Another bad matchup, but one that’s certainly winnable if you want to try. Since Infect is such a good matchup and Burn has a lot of bad matchups currently, there’s not really a need to include multiple copies of Collective Brutality. If that changes, you should by all means alter the sideboard.
Your two gameplans are to race or expend all your resources in order to stick Kalitas, Traitor of Ghet.
Like Affinity, this matchup is scary but highly favorable. I’ve generally been way more scared to play against highly aggressive Infect players rather than the passive ones that try to play a longer game. Each turn they give you makes you more and more of a favorite.
You can pretty much cut every copy of Tasigur, the Golden Fang from your deck. It will almost never be relevant in any of the games. Countersquall and Thoughtseize are considerations, but I think that depends on how they play. If they want to sculpt a perfect hand, Countersquall is a little better. If they are trying to kill you quickly, you may want Thoughtseize as additional early interaction.
Shaving on Thought Scour or Jace, Vryn’s Prodigy is perfectly acceptable, especially if they have a bunch of Twisted Images. Thought Scour is kinda nice, though. Many games involve you holding open mana for removal, and when they inevitably pass the turn, you’re going to want something to do with your mana.
This matchup is similar to Tron and typically not as bad, but might be a worse matchup with my current version. Thankfully, it’s not too popular.
It’s worth noting that against decks like these, you want to keep in the maximum amount of Lightning Bolts because you need to get them dead as soon as possible. Going after their hand with discard and Kolaghan’s Commands is a reasonable way to constrict their resources. Post-sideboard, Fulminator Mage helps with that plan too.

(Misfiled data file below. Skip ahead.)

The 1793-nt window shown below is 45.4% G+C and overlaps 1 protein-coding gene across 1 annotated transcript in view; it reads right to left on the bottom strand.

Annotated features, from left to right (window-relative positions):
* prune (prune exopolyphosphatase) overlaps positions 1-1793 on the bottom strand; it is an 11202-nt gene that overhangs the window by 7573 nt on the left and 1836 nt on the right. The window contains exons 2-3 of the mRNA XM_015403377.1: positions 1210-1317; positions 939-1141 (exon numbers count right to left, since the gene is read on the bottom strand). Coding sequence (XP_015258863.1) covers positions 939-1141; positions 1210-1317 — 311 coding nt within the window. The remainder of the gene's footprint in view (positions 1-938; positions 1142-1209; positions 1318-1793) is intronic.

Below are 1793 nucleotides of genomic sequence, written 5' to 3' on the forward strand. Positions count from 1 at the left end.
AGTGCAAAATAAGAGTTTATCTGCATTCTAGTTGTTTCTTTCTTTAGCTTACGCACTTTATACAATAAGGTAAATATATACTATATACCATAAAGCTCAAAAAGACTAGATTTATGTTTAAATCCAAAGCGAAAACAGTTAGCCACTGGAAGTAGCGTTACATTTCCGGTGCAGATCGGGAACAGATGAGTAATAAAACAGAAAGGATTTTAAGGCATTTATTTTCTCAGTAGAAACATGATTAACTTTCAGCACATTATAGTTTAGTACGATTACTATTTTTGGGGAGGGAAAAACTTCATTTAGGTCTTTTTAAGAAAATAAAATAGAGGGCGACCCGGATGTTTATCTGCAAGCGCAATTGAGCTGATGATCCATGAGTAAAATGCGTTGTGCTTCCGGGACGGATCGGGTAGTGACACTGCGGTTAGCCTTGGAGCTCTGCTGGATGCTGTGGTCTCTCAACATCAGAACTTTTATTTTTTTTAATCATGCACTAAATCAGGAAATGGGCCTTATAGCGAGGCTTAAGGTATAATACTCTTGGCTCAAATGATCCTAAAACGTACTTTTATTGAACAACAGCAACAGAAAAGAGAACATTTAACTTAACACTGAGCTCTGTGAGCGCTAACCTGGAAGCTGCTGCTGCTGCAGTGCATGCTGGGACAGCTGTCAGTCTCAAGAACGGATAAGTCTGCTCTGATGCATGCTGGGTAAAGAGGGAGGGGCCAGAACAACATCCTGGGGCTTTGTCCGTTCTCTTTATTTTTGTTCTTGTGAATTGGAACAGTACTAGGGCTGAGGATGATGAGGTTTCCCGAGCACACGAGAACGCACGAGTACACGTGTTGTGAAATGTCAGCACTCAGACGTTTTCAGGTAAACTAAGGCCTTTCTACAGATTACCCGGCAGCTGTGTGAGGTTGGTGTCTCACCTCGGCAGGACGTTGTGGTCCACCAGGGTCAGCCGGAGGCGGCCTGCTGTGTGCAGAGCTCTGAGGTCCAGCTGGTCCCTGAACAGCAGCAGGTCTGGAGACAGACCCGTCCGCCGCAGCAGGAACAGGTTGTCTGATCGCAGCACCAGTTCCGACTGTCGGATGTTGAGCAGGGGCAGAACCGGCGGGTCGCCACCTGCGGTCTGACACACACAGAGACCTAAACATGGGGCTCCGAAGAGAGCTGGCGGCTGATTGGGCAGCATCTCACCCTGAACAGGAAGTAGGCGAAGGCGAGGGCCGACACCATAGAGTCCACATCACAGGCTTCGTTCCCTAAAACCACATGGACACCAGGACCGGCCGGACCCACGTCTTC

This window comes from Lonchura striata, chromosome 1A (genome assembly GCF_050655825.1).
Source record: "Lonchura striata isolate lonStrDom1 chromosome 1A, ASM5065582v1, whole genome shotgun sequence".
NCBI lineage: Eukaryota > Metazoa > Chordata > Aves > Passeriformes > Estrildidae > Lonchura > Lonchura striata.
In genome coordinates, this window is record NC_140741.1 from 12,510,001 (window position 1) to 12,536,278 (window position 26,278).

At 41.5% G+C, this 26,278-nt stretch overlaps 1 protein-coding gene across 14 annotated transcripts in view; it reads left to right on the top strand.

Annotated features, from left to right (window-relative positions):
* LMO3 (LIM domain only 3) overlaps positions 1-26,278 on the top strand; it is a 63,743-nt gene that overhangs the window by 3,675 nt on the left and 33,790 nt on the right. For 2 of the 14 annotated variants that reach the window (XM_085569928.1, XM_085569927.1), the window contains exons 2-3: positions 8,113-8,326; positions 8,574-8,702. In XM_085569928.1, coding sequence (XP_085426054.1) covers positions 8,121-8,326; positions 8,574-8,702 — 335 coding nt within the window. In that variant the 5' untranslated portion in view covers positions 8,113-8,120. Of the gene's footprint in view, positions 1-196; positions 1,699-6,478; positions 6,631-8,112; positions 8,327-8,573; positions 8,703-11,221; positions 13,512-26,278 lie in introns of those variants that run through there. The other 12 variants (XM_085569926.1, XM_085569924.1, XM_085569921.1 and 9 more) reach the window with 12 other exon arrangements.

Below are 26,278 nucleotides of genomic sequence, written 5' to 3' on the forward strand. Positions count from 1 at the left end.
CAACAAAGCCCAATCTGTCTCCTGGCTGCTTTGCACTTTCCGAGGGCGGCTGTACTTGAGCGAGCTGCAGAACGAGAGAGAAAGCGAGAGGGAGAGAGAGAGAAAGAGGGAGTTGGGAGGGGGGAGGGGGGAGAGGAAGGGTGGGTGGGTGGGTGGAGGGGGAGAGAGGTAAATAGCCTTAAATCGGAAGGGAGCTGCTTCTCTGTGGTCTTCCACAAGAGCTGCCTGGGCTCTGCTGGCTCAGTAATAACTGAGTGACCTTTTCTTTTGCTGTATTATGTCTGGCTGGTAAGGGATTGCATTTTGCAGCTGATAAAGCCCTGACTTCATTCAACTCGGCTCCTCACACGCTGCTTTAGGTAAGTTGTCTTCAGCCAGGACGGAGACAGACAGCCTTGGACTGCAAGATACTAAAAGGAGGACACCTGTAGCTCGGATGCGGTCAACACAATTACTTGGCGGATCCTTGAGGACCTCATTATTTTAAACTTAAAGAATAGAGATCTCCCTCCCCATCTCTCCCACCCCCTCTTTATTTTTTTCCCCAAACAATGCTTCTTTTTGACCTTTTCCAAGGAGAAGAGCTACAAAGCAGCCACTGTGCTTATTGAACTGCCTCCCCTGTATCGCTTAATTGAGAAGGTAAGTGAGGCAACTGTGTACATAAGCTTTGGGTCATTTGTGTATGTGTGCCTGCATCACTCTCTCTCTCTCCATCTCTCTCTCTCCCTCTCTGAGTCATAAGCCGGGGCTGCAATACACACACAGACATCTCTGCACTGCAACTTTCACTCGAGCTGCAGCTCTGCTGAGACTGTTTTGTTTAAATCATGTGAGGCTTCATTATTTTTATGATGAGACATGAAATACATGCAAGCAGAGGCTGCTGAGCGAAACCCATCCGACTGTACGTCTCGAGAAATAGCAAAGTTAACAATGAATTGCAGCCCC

I can’t imagine ever winning this, but if you do, Kalitas, Traitor of Ghet is almost certainly involved.
Your gameplan is to either race them or disrupt their engine with discard and counterspells.
So far, the loss of Gitaxian Probe doesn’t seem to have killed this deck, and I’m pretty impressed by that. It seemed like Gitaxian Probe was functionally part of the manabase, plus it made your Young Pyromancers much stronger. Without it, the deck is weaker as a whole, but is apparently good enough to stick around.
If you face a Grixis variant, chances are that it’s going to be this one.
You could try going way bigger with Kalitas and Damnation, but I don’t recommend it. If you stay lean, their counterspells are worse and you will still probably beat them up in the late game.
While I was excited about Burn in the previous format, things have changed. With less Infect and Gitaxian Probes in general, Burn is much weaker.
This is my current top choice for Grand Prix Vancouver, and being able to say that makes me incredibly happy. There are some other things I want to try, such as U/B Thopter Foundry, as Thopter Foundry seems like it could do well in a slower Modern field. I’ll have a couple of weeks to figure it out, but don’t be surprised if I’m casting Jace on turn 2 again!